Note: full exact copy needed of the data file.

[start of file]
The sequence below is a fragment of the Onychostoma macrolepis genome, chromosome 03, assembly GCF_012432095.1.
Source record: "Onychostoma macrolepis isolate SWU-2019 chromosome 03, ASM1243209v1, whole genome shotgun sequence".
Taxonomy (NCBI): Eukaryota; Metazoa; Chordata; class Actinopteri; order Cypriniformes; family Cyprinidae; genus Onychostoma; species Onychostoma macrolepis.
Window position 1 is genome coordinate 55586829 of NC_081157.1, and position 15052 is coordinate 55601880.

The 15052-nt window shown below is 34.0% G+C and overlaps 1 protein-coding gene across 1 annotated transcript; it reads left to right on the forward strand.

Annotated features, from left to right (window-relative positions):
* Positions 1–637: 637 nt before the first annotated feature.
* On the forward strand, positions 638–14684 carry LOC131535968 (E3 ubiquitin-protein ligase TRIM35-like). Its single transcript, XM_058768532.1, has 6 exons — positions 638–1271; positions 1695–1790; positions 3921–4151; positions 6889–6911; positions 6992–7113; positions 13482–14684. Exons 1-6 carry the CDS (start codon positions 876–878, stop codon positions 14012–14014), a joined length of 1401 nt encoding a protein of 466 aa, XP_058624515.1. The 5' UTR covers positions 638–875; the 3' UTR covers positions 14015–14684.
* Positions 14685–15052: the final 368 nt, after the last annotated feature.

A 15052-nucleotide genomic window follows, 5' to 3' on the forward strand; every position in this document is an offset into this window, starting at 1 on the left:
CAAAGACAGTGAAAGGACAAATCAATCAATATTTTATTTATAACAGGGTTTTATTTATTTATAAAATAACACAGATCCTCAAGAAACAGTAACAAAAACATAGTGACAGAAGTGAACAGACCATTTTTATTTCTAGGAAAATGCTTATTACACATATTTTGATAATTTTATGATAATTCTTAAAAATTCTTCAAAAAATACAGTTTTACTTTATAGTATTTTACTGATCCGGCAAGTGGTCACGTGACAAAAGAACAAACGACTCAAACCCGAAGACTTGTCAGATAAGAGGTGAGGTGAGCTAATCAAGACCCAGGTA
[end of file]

The sequence below is a fragment of the Onychostoma macrolepis genome, chromosome 03, assembly GCF_012432095.1.
Source record: "Onychostoma macrolepis isolate SWU-2019 chromosome 03, ASM1243209v1, whole genome shotgun sequence".
Taxonomy (NCBI): Eukaryota; Metazoa; Chordata; class Actinopteri; order Cypriniformes; family Cyprinidae; genus Onychostoma; species Onychostoma macrolepis.
Window position 1 is genome coordinate 55586829 of NC_081157.1, and position 15052 is coordinate 55601880.

The 15052-nt window shown below is 34.0% G+C and overlaps 1 protein-coding gene across 1 annotated transcript; it reads left to right on the forward strand.

Annotated features, from left to right (window-relative positions):
* Positions 1–637: 637 nt before the first annotated feature.
* On the forward strand, positions 638–14684 carry LOC131535968 (E3 ubiquitin-protein ligase TRIM35-like). Its single transcript, XM_058768532.1, has 6 exons — positions 638–1271; positions 1695–1790; positions 3921–4151; positions 6889–6911; positions 6992–7113; positions 13482–14684. Exons 1-6 carry the CDS (start codon positions 876–878, stop codon positions 14012–14014), a joined length of 1401 nt encoding a protein of 466 aa, XP_058624515.1. The 5' UTR covers positions 638–875; the 3' UTR covers positions 14015–14684.
* Positions 14685–15052: the final 368 nt, after the last annotated feature.

A 15052-nucleotide genomic window follows, 5' to 3' on the forward strand; every position in this document is an offset into this window, starting at 1 on the left:
CAAAGACAGTGAAAGGACAAATCAATCAATATTTTATTTATAACAGGGTTTTATTTATTTATAAAATAACACAGATCCTCAAGAAACAGTAACAAAAACATAGTGACAGAAGTGAACAGACCATTTTTATTTCTAGGAAAATGCTTATTACACATATTTTGATAATTTTATGATAATTCTTAAAAATTCTTCAAAAAATACAGTTTTACTTTATAGTATTTTACTGATCCGGCAAGTGGTCACGTGACAAAAGAACAAACGACTCAAACCCGAAGACTTGTCAGATAAGAGGTGAGGTGAGCTAATCAAGACCCAGGTA